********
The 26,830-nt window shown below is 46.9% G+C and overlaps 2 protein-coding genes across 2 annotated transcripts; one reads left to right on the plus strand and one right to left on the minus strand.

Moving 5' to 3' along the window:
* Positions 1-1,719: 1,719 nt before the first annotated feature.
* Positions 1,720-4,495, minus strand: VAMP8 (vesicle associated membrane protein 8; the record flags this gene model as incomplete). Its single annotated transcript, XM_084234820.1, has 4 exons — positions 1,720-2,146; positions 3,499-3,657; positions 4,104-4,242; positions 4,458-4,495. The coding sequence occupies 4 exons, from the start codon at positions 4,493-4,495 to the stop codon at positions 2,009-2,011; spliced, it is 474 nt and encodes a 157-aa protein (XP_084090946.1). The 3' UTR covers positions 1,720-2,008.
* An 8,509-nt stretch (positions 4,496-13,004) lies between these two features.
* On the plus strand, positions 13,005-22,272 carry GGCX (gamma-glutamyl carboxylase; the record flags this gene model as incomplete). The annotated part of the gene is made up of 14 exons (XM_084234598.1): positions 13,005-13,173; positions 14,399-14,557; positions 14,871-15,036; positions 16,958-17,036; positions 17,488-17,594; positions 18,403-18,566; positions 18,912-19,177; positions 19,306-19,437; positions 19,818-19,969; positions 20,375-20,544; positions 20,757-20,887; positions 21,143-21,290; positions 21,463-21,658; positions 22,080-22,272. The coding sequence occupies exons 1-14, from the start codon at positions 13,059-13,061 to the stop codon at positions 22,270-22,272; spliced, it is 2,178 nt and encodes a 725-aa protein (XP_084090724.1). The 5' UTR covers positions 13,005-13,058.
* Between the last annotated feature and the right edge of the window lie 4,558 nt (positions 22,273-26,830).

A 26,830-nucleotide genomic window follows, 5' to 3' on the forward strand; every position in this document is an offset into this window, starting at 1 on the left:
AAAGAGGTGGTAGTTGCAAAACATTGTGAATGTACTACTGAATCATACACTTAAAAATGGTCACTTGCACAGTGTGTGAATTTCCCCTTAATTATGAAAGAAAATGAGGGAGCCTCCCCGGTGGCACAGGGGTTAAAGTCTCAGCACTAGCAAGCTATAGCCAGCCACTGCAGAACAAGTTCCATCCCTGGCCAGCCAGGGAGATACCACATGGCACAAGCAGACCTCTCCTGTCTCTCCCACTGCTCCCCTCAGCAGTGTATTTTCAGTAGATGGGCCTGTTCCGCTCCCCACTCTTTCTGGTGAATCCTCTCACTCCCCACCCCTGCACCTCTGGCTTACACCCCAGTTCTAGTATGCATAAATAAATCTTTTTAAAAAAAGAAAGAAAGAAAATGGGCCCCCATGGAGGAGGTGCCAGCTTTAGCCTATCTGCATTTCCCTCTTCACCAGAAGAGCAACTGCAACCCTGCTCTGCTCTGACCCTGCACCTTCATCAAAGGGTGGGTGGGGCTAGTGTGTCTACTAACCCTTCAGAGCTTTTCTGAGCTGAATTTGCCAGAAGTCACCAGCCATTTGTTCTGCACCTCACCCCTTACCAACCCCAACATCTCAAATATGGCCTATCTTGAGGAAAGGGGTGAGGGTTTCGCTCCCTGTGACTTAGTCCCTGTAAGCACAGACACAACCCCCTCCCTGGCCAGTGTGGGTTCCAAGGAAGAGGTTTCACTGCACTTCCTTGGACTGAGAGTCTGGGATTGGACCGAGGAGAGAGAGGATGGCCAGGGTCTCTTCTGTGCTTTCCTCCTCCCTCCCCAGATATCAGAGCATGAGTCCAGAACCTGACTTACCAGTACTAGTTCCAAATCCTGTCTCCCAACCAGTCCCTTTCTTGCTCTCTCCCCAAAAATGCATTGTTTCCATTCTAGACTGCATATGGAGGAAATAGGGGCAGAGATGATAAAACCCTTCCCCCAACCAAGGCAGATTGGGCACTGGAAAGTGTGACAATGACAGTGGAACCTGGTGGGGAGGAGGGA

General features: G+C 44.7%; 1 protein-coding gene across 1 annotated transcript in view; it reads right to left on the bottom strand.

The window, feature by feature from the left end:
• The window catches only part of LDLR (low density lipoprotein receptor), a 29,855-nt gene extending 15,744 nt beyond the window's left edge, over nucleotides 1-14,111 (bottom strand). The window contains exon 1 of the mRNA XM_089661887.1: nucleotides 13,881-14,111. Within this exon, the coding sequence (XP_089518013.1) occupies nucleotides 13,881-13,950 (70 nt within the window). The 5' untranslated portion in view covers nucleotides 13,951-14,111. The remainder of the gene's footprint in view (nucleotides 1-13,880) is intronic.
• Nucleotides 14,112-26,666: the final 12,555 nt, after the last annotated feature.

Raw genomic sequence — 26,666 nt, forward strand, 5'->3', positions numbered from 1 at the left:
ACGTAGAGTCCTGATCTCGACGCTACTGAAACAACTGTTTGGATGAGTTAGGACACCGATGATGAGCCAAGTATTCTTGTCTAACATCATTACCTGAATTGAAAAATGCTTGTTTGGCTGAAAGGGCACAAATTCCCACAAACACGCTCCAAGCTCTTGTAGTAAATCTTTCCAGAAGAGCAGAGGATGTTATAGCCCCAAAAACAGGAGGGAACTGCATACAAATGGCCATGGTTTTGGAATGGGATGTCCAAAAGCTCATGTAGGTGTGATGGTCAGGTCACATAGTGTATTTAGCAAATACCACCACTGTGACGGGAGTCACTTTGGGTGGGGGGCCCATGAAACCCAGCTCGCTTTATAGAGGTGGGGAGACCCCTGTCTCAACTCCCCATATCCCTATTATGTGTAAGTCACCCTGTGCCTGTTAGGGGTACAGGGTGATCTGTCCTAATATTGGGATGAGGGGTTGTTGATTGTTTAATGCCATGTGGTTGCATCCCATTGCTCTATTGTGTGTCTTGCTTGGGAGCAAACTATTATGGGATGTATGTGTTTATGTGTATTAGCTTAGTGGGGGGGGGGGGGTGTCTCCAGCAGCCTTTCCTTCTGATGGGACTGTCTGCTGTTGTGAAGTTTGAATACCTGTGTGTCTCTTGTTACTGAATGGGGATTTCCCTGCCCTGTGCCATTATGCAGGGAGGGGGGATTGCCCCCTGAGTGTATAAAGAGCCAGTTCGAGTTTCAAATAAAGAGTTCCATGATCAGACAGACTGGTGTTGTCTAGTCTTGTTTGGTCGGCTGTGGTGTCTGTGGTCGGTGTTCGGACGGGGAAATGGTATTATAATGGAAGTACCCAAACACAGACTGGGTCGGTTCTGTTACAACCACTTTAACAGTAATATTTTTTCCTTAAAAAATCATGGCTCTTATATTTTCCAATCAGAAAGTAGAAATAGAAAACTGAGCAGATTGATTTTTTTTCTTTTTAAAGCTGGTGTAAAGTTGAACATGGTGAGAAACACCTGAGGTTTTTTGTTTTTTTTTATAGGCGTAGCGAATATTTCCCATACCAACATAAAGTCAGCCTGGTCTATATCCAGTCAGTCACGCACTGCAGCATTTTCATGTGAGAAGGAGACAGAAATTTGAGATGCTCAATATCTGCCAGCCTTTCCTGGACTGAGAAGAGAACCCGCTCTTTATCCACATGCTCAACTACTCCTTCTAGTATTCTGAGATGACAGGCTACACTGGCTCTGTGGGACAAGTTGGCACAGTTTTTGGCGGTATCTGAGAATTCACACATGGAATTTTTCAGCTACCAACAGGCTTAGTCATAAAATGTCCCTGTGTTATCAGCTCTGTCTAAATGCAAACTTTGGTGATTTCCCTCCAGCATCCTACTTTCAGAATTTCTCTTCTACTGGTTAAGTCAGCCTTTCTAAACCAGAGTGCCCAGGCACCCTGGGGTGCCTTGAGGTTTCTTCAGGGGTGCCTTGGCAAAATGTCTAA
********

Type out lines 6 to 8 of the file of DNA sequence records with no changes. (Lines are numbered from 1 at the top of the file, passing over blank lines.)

* On the plus strand, positions 13,005-22,272 carry GGCX (gamma-glutamyl carboxylase; the record flags this gene model as incomplete). The annotated part of the gene is made up of 14 exons (XM_084234598.1): positions 13,005-13,173; positions 14,399-14,557; positions 14,871-15,036; positions 16,958-17,036; positions 17,488-17,594; positions 18,403-18,566; positions 18,912-19,177; positions 19,306-19,437; positions 19,818-19,969; positions 20,375-20,544; positions 20,757-20,887; positions 21,143-21,290; positions 21,463-21,658; positions 22,080-22,272. The coding sequence occupies exons 1-14, from the start codon at positions 13,059-13,061 to the stop codon at positions 22,270-22,272; spliced, it is 2,178 nt and encodes a 725-aa protein (XP_084090724.1). The 5' UTR covers positions 13,005-13,058.
* Between the last annotated feature and the right edge of the window lie 4,558 nt (positions 22,273-26,830).

A 26,830-nucleotide genomic window follows, 5' to 3' on the forward strand; every position in this document is an offset into this window, starting at 1 on the left: